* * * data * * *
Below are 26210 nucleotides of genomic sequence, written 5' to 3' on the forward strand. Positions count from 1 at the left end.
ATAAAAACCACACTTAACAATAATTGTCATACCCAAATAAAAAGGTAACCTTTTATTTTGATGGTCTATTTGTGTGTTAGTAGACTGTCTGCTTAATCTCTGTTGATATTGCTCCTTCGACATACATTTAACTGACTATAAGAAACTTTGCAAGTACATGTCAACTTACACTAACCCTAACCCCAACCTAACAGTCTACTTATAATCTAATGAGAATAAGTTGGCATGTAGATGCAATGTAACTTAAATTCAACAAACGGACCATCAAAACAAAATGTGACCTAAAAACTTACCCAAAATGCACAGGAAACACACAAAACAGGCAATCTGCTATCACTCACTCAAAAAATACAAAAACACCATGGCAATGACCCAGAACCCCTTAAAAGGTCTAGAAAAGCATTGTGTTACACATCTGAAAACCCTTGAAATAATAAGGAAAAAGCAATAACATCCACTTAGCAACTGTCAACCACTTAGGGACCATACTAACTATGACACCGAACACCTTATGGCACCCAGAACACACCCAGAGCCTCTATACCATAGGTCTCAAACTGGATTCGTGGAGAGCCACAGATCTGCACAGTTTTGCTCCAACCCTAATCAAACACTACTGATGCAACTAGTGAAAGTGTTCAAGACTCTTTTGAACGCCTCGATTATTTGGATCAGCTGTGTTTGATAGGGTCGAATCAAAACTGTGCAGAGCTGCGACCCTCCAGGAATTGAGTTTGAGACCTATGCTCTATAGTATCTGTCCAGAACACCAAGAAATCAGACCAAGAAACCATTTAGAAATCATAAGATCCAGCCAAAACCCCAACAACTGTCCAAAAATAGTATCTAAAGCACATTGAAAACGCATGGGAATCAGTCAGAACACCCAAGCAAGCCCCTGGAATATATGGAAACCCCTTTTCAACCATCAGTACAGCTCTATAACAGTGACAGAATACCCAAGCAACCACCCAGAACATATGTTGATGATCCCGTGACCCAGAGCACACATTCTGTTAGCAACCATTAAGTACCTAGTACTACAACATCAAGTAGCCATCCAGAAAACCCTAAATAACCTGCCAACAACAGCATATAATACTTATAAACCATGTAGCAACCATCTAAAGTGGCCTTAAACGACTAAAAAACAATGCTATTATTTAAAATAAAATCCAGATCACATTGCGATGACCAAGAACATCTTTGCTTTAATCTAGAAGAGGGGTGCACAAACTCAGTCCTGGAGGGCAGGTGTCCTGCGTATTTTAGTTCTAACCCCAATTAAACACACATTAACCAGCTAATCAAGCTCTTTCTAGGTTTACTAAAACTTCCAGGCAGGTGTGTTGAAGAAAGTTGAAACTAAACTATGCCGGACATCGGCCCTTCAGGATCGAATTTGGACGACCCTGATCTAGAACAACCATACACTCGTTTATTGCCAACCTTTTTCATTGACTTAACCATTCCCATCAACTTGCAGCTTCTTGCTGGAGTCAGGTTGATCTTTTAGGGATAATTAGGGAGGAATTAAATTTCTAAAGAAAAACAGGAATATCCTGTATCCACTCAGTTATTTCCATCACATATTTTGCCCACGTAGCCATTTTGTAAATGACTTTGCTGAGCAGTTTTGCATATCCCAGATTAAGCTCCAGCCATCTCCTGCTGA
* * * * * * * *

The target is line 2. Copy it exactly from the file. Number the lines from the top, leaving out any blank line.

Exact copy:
ATAAAAACCACACTTAACAATAATTGTCATACCCAAATAAAAAGGTAACCTTTTATTTTGATGGTCTATTTGTGTGTTAGTAGACTGTCTGCTTAATCTCTGTTGATATTGCTCCTTCGACATACATTTAACTGACTATAAGAAACTTTGCAAGTACATGTCAACTTACACTAACCCTAACCCCAACCTAACAGTCTACTTATAATCTAATGAGAATAAGTTGGCATGTAGATGCAATGTAACTTAAATTCAACAAACGGACCATCAAAACAAAATGTGACCTAAAAACTTACCCAAAATGCACAGGAAACACACAAAACAGGCAATCTGCTATCACTCACTCAAAAAATACAAAAACACCATGGCAATGACCCAGAACCCCTTAAAAGGTCTAGAAAAGCATTGTGTTACACATCTGAAAACCCTTGAAATAATAAGGAAAAAGCAATAACATCCACTTAGCAACTGTCAACCACTTAGGGACCATACTAACTATGACACCGAACACCTTATGGCACCCAGAACACACCCAGAGCCTCTATACCATAGGTCTCAAACTGGATTCGTGGAGAGCCACAGATCTGCACAGTTTTGCTCCAACCCTAATCAAACACTACTGATGCAACTAGTGAAAGTGTTCAAGACTCTTTTGAACGCCTCGATTATTTGGATCAGCTGTGTTTGATAGGGTCGAATCAAAACTGTGCAGAGCTGCGACCCTCCAGGAATTGAGTTTGAGACCTATGCTCTATAGTATCTGTCCAGAACACCAAGAAATCAGACCAAGAAACCATTTAGAAATCATAAGATCCAGCCAAAACCCCAACAACTGTCCAAAAATAGTATCTAAAGCACATTGAAAACGCATGGGAATCAGTCAGAACACCCAAGCAAGCCCCTGGAATATATGGAAACCCCTTTTCAACCATCAGTACAGCTCTATAACAGTGACAGAATACCCAAGCAACCACCCAGAACATATGTTGATGATCCCGTGACCCAGAGCACACATTCTGTTAGCAACCATTAAGTACCTAGTACTACAACATCAAGTAGCCATCCAGAAAACCCTAAATAACCTGCCAACAACAGCATATAATACTTATAAACCATGTAGCAACCATCTAAAGTGGCCTTAAACGACTAAAAAACAATGCTATTATTTAAAATAAAATCCAGATCACATTGCGATGACCAAGAACATCTTTGCTTTAATCTAGAAGAGGGGTGCACAAACTCAGTCCTGGAGGGCAGGTGTCCTGCGTATTTTAGTTCTAACCCCAATTAAACACACATTAACCAGCTAATCAAGCTCTTTCTAGGTTTACTAAAACTTCCAGGCAGGTGTGTTGAAGAAAGTTGAAACTAAACTATGCCGGACATCGGCCCTTCAGGATCGAATTTGGACGACCCTGATCTAGAACAACCATACACTCGTTTATTGCCAACCTTTTTCATTGACTTAACCATTCCCATCAACTTGCAGCTTCTTGCTGGAGTCAGGTTGATCTTTTAGGGATAATTAGGGAGGAATTAAATTTCTAAAGAAAAACAGGAATATCCTGTATCCACTCAGTTATTTCCATCACATATTTTGCCCACGTAGCCATTTTGTAAATGACTTTGCTGAGCAGTTTTGCATATCCCAGATTAAGCTCCAGCCATCTCCTGCTGA